I had a heart attack in 2004. EKG showed no heart muscle damage. I have had nuclear stress test last year(2010) and it showed normal EKG.
Few days ago while I was bicycling early morning (7 AM) in rather warm weather (82 F) after only 4 miles, I felt very uncomfortable and very tired. There was left shoulder pain and all of left hand was very tired for many hours. So around I went o my doc's office and they did an EKG. It showed all was fine except that the P-R interval was 230 mSec. Last year's (2010) EKG was normal but I don't know the exact P-R interval number.
Should I be concerned? Not at all, a little, a lot? Should I slow down my exercises? I routinely push my heart rate to 180-185 bpm for a minute or so but several times in an hour's jog. Stop doing that? It doesn't matter?
Appreciate your comment, particularly if you are a cardiologist and a jogger/runner.
I strongly doubt you will find someone who is both a cardiologist and a runner here (though cardiologists tend to keep in good shape). This is a community, not an "ask a doctor" forum.
Anyway, the fact that you are able to push your heart rate to 185 bpm is itself a sign that your (borderline) 1st degree AV block probably decreases with higher heart rate. A stress test will confirm that. 1st degree AV block (PR above 220 msec) is usually a benign condition, and your PR time is just borderline long. PR time will, as mentioned above, change from moment to moment, it changes with heart rate, adrenaline/stress, electrolytes in the blood, etc. Beta blockers and calcium channel blockers may prolong the PR interval.
I think you should ask your doctor if it's safe for you after a heart attack to push your heart rate to 185 bpm. "Calculated" max heart rate for you is 165 bpm, but this rule has a lot of exceptions. In my family, the maximum heart rate is high, I have a max heart rate of 220, and my mom who is about your age, have a max heart rate of 190. What of course is important, especially after a heart attack, is to make sure that you are in normal sinus rhythm when your heart rate is this high. I assume your stress test did confirm this.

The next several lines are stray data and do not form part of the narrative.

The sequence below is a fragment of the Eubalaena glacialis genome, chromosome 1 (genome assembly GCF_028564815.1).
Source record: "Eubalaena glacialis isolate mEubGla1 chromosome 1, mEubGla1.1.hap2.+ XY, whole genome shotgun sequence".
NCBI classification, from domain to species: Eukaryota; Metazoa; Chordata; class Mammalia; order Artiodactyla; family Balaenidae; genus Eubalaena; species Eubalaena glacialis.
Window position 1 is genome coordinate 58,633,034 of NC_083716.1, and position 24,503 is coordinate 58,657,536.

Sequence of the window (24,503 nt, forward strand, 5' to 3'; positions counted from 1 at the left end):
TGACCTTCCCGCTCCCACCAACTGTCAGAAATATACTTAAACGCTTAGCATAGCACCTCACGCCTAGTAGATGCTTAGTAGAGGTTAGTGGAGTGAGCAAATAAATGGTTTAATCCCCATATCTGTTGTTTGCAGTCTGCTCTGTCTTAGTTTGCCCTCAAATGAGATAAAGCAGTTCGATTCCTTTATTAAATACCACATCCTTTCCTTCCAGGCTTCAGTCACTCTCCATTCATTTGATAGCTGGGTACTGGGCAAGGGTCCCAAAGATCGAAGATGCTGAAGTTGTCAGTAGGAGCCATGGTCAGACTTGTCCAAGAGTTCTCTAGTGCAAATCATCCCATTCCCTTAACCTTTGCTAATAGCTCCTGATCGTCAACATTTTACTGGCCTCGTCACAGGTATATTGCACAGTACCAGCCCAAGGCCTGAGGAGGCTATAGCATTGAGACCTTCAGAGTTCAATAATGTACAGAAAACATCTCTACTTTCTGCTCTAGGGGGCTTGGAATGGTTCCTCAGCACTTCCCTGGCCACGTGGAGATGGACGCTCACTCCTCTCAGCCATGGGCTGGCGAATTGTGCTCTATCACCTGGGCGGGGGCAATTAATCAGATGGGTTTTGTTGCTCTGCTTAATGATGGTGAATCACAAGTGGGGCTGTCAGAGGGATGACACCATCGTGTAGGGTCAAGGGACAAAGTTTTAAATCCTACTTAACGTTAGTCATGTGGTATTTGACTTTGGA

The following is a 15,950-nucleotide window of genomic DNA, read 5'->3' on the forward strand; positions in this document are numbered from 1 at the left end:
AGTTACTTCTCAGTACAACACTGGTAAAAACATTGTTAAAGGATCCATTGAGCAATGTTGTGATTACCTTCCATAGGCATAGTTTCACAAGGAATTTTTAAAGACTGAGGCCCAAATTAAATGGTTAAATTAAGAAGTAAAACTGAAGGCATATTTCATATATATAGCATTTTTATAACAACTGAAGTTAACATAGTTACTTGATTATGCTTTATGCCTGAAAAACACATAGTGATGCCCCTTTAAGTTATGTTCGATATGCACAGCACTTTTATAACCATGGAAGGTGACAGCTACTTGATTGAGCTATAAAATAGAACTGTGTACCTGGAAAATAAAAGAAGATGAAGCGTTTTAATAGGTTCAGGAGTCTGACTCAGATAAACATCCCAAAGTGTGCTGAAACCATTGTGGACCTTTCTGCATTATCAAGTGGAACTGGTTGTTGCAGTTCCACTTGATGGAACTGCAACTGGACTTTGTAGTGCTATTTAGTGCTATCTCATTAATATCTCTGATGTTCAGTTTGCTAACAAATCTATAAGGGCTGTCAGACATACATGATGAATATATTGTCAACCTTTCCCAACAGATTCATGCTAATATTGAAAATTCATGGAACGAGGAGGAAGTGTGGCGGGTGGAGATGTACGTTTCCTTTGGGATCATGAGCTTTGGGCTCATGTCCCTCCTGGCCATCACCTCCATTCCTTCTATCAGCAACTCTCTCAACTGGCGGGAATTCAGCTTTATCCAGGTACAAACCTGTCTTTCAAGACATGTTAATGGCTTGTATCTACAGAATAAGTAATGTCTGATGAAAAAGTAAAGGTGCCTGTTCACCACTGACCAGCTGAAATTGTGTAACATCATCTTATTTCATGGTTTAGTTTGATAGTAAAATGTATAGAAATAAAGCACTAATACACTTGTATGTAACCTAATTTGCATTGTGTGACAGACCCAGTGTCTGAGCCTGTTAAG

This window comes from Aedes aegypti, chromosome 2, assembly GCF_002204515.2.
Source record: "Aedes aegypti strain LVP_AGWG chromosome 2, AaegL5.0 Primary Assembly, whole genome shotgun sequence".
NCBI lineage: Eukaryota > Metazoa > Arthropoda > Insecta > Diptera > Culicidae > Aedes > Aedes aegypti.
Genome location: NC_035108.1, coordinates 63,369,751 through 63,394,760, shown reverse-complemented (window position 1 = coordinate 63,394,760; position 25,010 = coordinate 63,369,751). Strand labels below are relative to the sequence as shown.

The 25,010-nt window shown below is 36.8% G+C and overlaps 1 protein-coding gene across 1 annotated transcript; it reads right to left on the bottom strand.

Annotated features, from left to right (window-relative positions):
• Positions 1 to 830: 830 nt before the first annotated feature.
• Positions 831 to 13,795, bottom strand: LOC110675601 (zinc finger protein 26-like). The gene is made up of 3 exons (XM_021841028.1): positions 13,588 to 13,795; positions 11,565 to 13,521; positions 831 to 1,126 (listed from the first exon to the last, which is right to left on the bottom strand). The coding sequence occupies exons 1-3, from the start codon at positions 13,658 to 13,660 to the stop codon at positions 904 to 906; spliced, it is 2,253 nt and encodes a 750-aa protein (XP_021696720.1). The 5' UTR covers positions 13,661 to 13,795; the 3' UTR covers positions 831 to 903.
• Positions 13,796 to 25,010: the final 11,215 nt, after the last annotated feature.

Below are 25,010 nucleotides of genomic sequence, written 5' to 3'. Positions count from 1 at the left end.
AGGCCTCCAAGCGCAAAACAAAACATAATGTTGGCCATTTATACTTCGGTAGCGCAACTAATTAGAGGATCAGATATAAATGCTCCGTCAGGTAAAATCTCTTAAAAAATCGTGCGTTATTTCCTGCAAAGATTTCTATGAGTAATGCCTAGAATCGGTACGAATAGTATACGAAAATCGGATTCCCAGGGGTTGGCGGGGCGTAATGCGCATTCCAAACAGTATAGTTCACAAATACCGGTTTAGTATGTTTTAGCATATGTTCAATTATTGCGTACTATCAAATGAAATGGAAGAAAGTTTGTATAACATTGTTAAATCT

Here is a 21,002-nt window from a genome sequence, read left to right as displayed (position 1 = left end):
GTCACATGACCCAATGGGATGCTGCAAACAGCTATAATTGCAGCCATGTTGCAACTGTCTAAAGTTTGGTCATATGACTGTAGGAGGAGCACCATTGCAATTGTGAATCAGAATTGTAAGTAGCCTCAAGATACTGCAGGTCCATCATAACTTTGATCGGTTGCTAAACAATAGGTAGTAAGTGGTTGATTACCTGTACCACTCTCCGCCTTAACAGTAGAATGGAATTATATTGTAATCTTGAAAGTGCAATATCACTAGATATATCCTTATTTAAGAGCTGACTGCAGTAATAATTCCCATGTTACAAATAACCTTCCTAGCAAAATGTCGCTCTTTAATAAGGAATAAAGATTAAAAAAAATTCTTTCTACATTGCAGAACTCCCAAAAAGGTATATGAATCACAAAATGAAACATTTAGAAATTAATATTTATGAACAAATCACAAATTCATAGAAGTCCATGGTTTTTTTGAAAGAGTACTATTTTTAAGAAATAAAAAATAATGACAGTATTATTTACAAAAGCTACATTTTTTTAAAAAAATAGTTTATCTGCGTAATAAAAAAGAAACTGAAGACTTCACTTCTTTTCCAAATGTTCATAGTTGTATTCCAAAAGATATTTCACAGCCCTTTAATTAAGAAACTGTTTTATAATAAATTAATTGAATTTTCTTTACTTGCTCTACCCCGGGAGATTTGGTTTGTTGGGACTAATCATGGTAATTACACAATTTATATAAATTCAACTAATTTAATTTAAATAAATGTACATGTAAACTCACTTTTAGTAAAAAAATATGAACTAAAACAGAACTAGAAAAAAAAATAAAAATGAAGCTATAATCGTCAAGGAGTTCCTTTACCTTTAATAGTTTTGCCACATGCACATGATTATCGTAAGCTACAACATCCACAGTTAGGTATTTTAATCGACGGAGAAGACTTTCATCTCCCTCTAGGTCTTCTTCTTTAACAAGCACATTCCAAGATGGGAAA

Take care, and I hope a doctor will answer you (it may happen but it's quite uncommon here)
Copyright 1994-2016 MedHelp International. All rights reserved.
MedHelp is a division of Aptus Health.
This site complies with the HONcode standard for trustworthy health information.
The Content on this Site is presented in a summary fashion, and is intended to be used for educational and entertainment purposes only. It is not intended to be and should not be interpreted as medical advice or a diagnosis of any health or fitness problem, condition or disease; or a recommendation for a specific test, doctor, care provider, procedure, treatment plan, product, or course of action. Med Help International, Inc. is not a medical or healthcare provider and your use of this Site does not create a doctor / patient relationship. We disclaim all responsibility for the professional qualifications and licensing of, and services provided by, any physician or other health providers posting on or otherwise referred to on this Site and/or any Third Party Site. Never disregard the medical advice of your physician or health professional, or delay in seeking such advice, because of something you read on this Site. We offer this Site AS IS and without any warranties. By using this Site you agree to the following Terms and Conditions. If you think you may have a medical emergency, call your physician or 911 immediately.